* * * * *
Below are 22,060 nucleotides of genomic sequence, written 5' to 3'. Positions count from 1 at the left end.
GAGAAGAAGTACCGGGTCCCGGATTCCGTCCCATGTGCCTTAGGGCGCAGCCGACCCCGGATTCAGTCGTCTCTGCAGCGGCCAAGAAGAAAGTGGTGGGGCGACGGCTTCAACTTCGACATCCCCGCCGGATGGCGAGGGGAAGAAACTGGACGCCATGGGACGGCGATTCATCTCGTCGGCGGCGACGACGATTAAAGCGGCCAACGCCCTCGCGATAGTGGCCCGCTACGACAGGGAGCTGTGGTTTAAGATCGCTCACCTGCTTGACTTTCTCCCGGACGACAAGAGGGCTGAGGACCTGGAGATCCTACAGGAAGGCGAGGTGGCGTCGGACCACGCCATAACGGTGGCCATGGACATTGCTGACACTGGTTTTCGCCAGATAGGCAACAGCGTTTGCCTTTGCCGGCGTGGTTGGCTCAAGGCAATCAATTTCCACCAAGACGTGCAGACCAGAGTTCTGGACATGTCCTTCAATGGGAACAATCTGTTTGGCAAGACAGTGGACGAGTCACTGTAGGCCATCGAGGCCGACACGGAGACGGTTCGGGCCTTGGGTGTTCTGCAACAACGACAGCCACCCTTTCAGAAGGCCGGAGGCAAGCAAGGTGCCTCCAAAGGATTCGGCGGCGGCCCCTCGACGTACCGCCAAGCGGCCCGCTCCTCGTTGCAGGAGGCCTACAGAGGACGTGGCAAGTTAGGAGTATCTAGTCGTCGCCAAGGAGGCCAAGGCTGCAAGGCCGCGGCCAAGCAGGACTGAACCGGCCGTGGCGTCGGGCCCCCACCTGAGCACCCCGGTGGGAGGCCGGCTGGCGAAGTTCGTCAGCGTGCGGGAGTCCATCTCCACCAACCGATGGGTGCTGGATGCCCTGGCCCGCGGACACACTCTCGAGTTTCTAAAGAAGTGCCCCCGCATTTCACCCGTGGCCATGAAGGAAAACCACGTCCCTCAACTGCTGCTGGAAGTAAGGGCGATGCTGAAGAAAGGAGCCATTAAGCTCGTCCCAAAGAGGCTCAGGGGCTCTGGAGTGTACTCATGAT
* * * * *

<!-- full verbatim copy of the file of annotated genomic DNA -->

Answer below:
Below are 22,060 nucleotides of genomic sequence, written 5' to 3'. Positions count from 1 at the left end.
GAGAAGAAGTACCGGGTCCCGGATTCCGTCCCATGTGCCTTAGGGCGCAGCCGACCCCGGATTCAGTCGTCTCTGCAGCGGCCAAGAAGAAAGTGGTGGGGCGACGGCTTCAACTTCGACATCCCCGCCGGATGGCGAGGGGAAGAAACTGGACGCCATGGGACGGCGATTCATCTCGTCGGCGGCGACGACGATTAAAGCGGCCAACGCCCTCGCGATAGTGGCCCGCTACGACAGGGAGCTGTGGTTTAAGATCGCTCACCTGCTTGACTTTCTCCCGGACGACAAGAGGGCTGAGGACCTGGAGATCCTACAGGAAGGCGAGGTGGCGTCGGACCACGCCATAACGGTGGCCATGGACATTGCTGACACTGGTTTTCGCCAGATAGGCAACAGCGTTTGCCTTTGCCGGCGTGGTTGGCTCAAGGCAATCAATTTCCACCAAGACGTGCAGACCAGAGTTCTGGACATGTCCTTCAATGGGAACAATCTGTTTGGCAAGACAGTGGACGAGTCACTGTAGGCCATCGAGGCCGACACGGAGACGGTTCGGGCCTTGGGTGTTCTGCAACAACGACAGCCACCCTTTCAGAAGGCCGGAGGCAAGCAAGGTGCCTCCAAAGGATTCGGCGGCGGCCCCTCGACGTACCGCCAAGCGGCCCGCTCCTCGTTGCAGGAGGCCTACAGAGGACGTGGCAAGTTAGGAGTATCTAGTCGTCGCCAAGGAGGCCAAGGCTGCAAGGCCGCGGCCAAGCAGGACTGAACCGGCCGTGGCGTCGGGCCCCCACCTGAGCACCCCGGTGGGAGGCCGGCTGGCGAAGTTCGTCAGCGTGCGGGAGTCCATCTCCACCAACCGATGGGTGCTGGATGCCCTGGCCCGCGGACACACTCTCGAGTTTCTAAAGAAGTGCCCCCGCATTTCACCCGTGGCCATGAAGGAAAACCACGTCCCTCAACTGCTGCTGGAAGTAAGGGCGATGCTGAAGAAAGGAGCCATTAAGCTCGTCCCAAAGAGGCTCAGGGGCTCTGGAGTGTACTCATGAT